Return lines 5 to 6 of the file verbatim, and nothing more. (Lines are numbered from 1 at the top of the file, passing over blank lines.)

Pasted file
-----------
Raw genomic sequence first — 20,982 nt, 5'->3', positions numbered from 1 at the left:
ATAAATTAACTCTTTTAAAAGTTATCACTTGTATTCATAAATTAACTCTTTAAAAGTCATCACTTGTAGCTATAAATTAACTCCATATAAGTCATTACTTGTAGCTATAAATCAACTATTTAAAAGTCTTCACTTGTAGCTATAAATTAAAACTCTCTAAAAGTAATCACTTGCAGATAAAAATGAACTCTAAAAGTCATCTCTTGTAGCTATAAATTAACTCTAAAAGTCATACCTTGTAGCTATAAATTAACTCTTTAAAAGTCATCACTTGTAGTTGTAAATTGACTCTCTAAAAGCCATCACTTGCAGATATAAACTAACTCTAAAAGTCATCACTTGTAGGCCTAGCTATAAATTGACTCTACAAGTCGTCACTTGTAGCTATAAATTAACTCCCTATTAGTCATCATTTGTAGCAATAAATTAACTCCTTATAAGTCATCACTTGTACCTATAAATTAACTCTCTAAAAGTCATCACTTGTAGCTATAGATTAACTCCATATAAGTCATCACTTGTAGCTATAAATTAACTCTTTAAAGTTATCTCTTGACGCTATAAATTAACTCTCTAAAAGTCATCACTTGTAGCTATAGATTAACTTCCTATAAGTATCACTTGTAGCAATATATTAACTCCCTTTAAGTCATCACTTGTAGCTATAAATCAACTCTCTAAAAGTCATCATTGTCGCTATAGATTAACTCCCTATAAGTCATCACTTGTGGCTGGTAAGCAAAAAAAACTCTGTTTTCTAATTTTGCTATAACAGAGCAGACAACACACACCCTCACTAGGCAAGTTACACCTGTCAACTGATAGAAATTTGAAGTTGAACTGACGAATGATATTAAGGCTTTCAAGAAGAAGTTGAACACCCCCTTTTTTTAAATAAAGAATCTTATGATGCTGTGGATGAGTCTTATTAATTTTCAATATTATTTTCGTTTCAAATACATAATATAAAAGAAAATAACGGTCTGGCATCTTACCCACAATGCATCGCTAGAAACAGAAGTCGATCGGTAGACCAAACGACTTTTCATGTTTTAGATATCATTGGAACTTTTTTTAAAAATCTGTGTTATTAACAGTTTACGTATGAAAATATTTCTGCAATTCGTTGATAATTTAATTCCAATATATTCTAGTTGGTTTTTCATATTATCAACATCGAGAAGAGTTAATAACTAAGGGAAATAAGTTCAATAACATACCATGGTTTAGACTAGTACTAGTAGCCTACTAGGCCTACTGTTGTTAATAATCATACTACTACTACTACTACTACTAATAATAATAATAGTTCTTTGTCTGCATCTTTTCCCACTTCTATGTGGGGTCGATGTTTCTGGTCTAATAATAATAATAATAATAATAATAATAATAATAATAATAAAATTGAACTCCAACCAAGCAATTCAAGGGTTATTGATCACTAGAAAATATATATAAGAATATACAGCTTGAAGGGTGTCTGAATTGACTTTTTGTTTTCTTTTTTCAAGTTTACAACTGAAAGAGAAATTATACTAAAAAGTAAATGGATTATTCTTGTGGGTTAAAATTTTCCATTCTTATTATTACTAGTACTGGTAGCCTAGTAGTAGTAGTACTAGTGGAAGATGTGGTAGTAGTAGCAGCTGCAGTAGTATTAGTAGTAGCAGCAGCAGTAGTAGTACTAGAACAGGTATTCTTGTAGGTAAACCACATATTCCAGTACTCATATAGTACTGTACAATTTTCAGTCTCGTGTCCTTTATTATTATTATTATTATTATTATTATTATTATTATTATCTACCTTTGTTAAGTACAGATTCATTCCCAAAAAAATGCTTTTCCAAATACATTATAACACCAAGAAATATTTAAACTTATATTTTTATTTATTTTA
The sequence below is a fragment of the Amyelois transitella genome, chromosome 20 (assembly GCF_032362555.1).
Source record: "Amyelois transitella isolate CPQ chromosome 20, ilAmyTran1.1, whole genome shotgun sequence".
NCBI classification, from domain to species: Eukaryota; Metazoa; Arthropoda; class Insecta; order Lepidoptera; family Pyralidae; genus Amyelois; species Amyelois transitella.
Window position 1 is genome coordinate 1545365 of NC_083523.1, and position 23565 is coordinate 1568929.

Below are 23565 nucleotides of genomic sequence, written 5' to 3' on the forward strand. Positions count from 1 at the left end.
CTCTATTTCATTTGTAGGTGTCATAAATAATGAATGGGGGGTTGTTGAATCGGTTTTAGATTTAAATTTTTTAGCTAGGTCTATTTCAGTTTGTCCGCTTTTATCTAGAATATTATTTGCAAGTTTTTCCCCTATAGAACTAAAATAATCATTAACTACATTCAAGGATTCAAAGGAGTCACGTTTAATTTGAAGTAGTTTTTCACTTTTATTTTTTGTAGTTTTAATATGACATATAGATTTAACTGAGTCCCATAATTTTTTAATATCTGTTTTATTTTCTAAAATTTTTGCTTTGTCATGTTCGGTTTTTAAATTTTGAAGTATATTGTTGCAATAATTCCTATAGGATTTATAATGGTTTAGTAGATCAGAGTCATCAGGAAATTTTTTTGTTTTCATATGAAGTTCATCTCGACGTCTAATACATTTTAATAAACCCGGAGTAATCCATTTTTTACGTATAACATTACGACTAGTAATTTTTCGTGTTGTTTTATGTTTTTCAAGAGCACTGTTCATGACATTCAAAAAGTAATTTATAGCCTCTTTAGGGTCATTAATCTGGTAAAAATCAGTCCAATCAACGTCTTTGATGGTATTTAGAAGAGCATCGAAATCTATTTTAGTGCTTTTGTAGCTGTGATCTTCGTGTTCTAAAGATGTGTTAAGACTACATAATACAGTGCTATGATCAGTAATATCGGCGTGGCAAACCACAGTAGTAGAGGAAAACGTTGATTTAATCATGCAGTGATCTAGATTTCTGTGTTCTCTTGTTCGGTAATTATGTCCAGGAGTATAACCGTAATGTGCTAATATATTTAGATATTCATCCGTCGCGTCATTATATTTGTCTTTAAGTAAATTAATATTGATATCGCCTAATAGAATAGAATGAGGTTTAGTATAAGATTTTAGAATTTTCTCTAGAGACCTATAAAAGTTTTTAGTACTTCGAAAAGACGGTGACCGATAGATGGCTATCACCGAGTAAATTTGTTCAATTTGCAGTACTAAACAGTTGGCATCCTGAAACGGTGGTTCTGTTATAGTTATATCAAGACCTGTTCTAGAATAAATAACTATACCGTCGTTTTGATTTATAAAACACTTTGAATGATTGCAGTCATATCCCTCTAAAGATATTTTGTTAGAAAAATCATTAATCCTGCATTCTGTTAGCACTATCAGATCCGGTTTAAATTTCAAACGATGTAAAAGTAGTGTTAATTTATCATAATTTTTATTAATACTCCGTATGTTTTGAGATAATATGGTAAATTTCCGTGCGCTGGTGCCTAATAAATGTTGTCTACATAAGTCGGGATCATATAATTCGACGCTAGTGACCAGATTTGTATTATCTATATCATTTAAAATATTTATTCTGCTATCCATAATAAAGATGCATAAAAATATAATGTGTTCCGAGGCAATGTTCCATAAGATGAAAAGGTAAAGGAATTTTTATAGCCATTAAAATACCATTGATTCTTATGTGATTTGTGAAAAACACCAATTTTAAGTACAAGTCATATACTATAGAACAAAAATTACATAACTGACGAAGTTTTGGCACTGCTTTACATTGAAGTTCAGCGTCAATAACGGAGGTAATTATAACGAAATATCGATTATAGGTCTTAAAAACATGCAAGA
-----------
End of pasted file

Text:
NCBI classification, from domain to species: Eukaryota; Metazoa; Arthropoda; class Insecta; order Lepidoptera; family Pyralidae; genus Amyelois; species Amyelois transitella.
Window position 1 is genome coordinate 1545365 of NC_083523.1, and position 23565 is coordinate 1568929.